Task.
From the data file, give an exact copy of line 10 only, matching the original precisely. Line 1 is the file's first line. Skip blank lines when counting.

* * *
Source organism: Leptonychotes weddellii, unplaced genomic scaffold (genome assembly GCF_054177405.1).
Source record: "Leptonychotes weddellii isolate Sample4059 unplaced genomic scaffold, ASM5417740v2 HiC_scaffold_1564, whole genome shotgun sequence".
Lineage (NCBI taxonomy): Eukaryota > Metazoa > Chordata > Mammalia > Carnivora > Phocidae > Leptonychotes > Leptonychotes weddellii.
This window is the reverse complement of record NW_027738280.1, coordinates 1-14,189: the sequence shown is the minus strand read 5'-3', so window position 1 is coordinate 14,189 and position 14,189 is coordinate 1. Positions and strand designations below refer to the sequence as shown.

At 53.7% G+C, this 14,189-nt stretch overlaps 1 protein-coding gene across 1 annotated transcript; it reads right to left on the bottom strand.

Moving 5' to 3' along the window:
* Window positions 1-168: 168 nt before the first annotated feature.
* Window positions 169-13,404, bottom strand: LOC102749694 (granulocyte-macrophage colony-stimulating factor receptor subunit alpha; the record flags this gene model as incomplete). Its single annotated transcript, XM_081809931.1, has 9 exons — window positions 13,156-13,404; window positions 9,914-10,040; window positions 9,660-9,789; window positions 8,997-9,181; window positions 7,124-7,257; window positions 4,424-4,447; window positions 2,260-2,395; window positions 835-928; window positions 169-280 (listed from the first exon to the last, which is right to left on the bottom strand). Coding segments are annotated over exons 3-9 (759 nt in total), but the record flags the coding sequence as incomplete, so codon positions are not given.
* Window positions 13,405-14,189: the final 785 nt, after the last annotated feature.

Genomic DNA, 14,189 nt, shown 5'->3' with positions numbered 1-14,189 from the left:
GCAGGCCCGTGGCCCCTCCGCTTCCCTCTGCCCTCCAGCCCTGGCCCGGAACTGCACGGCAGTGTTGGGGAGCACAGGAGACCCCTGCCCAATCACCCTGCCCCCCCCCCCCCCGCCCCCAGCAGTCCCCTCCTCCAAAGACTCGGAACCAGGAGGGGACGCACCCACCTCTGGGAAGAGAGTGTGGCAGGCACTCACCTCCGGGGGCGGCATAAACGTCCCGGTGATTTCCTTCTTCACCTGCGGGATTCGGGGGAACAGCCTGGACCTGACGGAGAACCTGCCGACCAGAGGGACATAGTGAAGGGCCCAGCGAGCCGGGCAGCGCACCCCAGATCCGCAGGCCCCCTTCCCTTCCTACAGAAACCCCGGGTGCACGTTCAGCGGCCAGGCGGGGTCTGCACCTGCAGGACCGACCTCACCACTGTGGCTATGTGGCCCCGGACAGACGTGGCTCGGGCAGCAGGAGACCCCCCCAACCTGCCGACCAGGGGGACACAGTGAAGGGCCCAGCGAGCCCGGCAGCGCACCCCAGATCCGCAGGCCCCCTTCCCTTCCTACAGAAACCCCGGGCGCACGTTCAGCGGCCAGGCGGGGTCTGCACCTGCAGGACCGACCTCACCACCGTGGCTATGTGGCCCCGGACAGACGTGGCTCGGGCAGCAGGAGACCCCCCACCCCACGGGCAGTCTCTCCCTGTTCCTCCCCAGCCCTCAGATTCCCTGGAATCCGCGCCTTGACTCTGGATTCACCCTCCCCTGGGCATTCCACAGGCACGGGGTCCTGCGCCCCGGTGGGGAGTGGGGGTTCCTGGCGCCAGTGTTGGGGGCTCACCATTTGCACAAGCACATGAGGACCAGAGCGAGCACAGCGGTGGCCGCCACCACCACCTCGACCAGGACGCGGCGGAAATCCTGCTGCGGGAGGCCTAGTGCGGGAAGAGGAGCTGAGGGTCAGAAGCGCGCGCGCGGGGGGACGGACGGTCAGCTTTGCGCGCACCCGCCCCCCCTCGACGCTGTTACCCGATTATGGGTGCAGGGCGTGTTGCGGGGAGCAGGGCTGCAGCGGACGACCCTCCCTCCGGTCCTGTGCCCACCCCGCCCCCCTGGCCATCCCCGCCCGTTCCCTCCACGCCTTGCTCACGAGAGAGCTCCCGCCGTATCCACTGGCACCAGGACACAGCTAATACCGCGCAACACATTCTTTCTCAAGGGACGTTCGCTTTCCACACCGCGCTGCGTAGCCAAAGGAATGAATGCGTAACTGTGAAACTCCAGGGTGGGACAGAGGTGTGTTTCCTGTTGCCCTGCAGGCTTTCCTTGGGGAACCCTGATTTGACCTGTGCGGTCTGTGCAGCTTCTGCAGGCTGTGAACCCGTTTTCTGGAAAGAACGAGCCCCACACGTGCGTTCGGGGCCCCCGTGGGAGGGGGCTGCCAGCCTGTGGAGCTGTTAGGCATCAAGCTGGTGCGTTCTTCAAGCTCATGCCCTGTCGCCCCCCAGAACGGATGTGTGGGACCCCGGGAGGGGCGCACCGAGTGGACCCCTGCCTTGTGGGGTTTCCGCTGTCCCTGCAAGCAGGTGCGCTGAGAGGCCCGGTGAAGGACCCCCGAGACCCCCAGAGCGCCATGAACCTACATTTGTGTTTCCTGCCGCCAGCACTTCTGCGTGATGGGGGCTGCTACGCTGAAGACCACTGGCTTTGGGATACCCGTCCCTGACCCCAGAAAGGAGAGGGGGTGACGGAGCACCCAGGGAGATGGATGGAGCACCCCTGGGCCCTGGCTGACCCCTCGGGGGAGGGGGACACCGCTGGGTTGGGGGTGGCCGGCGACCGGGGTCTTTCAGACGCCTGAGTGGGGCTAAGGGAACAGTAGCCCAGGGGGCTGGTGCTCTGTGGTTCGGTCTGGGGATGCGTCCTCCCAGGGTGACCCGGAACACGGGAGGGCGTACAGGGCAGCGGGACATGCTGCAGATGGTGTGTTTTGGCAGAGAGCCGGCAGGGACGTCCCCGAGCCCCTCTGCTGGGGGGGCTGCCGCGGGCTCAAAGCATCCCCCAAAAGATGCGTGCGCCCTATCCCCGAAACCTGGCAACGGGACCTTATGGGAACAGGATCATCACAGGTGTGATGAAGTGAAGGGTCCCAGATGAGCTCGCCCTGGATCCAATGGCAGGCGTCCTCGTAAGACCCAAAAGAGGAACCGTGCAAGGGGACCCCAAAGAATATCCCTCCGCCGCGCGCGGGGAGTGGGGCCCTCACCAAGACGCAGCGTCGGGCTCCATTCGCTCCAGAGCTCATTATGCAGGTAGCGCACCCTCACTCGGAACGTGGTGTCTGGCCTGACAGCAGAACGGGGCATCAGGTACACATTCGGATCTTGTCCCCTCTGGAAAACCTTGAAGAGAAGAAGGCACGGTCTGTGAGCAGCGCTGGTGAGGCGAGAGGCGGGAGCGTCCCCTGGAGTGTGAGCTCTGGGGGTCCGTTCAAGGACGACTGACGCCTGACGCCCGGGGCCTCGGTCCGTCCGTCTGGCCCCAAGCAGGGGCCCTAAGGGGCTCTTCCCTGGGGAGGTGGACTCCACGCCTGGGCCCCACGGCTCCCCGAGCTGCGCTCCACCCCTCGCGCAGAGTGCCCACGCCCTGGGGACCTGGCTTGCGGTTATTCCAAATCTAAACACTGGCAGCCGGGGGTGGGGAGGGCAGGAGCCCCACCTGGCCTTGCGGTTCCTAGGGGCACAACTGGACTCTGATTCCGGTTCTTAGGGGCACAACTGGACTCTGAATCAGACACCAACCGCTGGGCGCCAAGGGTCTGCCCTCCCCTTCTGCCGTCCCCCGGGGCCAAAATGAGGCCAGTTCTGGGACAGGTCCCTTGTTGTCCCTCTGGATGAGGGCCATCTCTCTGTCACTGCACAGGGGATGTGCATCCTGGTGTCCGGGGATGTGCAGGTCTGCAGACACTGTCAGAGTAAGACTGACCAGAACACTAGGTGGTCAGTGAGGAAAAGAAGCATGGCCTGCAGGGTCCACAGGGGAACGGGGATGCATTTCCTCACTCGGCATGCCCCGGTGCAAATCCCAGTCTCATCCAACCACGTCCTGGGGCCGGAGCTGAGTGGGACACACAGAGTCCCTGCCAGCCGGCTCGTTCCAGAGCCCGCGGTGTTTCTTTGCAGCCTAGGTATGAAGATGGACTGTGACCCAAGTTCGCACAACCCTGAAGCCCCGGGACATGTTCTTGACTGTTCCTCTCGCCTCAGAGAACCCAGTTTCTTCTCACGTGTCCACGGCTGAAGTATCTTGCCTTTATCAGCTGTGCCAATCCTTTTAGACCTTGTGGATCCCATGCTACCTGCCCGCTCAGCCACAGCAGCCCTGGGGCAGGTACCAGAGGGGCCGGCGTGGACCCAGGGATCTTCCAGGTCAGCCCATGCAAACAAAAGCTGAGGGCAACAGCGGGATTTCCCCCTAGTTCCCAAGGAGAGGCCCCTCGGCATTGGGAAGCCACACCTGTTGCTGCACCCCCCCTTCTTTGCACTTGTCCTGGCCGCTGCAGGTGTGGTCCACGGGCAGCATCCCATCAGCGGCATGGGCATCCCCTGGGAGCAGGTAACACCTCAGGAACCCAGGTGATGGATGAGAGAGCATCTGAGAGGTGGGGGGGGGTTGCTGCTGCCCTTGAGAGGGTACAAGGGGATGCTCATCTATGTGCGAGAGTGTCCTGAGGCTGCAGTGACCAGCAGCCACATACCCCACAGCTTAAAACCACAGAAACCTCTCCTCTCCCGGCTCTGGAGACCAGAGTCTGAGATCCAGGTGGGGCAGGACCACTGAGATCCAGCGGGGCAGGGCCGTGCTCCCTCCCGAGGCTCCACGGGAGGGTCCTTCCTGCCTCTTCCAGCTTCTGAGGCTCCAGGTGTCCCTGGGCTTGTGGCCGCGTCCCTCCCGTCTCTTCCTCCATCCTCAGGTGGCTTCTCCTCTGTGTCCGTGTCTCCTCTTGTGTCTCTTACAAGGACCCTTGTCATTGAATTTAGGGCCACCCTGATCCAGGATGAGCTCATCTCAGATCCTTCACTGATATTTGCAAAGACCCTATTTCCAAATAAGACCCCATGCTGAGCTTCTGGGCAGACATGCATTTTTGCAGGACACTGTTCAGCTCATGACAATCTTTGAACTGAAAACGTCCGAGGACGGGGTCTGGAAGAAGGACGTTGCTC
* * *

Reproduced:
Genomic DNA, 14,189 nt, shown 5'->3' with positions numbered 1-14,189 from the left: